• Isolation/deliberate exclusion, malicious gossip and other relational bullying: This occurs where a certain person is deliberately isolated, excluded or ignored by some or all of the class group. This practice is usually initiated by the person engaged in bullying behaviour and can be difficult to detect. It may be accompanied by writing insulting remarks about the pupil in public places, by passing around notes about or drawings of the pupil or by whispering insults about them loud enough to be heard. Relational bullying occurs when a person’s attempts to socialise and form relationships with peers are repeatedly rejected or undermined. One of the most common forms includes control: “Do this or I won’t be your friend anymore”(implied or stated); a group ganging up against one person (girl or boy); non-verbal gesturing; malicious gossip; spreading rumours about a person or giving them the “silent treatment”.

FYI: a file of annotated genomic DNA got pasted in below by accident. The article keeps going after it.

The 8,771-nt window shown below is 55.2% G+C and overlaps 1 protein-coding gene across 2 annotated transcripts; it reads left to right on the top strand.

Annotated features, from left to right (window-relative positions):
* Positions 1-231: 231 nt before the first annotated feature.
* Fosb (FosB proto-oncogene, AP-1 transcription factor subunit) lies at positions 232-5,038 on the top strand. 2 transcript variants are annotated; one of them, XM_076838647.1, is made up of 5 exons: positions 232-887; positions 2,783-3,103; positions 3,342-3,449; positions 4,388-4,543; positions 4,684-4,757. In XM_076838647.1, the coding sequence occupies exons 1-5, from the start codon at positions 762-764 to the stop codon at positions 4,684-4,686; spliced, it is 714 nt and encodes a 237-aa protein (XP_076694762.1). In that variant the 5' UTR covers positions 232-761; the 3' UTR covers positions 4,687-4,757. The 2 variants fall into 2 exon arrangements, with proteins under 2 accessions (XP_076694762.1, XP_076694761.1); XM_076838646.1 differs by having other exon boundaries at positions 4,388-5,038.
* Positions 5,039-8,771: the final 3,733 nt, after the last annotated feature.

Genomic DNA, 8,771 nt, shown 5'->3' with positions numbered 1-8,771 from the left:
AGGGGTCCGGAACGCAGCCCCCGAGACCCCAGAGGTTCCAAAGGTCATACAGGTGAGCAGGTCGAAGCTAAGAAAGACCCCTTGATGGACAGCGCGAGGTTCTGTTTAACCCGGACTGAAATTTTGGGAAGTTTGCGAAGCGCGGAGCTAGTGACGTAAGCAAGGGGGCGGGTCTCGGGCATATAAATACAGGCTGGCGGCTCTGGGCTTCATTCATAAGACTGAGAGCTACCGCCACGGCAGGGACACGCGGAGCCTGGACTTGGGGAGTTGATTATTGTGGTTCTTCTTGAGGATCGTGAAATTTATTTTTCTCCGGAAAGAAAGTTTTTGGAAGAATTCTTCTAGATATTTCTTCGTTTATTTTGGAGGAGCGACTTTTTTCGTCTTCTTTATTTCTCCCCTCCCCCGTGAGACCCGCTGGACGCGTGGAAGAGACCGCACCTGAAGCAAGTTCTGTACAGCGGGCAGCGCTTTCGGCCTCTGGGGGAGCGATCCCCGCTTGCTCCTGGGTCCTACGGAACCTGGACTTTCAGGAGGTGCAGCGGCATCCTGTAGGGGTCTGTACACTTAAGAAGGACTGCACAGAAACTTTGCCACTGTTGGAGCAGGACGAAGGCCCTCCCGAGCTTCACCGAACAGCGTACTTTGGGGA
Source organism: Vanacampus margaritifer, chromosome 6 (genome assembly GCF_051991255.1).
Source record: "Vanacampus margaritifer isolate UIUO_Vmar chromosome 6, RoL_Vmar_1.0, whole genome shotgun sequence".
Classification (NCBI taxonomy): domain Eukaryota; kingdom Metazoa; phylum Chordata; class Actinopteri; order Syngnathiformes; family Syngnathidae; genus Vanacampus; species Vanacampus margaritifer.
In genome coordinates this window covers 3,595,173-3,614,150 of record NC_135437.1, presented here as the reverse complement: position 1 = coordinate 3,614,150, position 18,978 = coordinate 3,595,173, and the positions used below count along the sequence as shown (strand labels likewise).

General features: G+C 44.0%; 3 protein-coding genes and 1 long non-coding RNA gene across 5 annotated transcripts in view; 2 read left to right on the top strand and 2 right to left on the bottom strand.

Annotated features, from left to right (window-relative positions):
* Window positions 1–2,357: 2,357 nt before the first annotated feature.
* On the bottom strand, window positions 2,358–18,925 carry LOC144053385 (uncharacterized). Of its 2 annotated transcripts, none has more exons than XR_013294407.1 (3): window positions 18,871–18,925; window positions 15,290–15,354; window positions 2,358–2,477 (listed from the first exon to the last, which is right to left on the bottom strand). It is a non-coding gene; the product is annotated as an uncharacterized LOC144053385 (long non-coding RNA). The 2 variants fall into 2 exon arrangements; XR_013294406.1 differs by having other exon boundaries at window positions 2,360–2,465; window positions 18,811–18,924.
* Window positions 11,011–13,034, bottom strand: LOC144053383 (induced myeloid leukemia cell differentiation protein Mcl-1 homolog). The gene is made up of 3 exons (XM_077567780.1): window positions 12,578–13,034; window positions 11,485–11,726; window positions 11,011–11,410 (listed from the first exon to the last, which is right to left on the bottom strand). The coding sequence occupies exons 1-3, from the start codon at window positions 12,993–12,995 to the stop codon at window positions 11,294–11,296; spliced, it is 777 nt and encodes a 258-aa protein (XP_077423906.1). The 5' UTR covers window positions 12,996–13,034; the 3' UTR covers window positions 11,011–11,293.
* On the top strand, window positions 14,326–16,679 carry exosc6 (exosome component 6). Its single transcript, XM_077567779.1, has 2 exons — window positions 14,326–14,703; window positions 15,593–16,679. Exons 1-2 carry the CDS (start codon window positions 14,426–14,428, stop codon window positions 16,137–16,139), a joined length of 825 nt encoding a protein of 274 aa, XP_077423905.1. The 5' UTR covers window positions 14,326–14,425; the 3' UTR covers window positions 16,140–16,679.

• Name calling: Persistent name-calling directed at the same individual(s) which hurts, insults or humiliates should be regarded as a form of bullying behaviour. Often name-calling of this type refers to physical appearance, e.g., size or clothes worn. Accent or distinctive voice characteristics may attract negative attention. Academic ability can also provoke name calling. This tends to operate at two extremes. There are those who are singled out for attention because they are perceived to be weak academically. At the other extreme there are those who, because they are perceived as high achievers, are also targeted.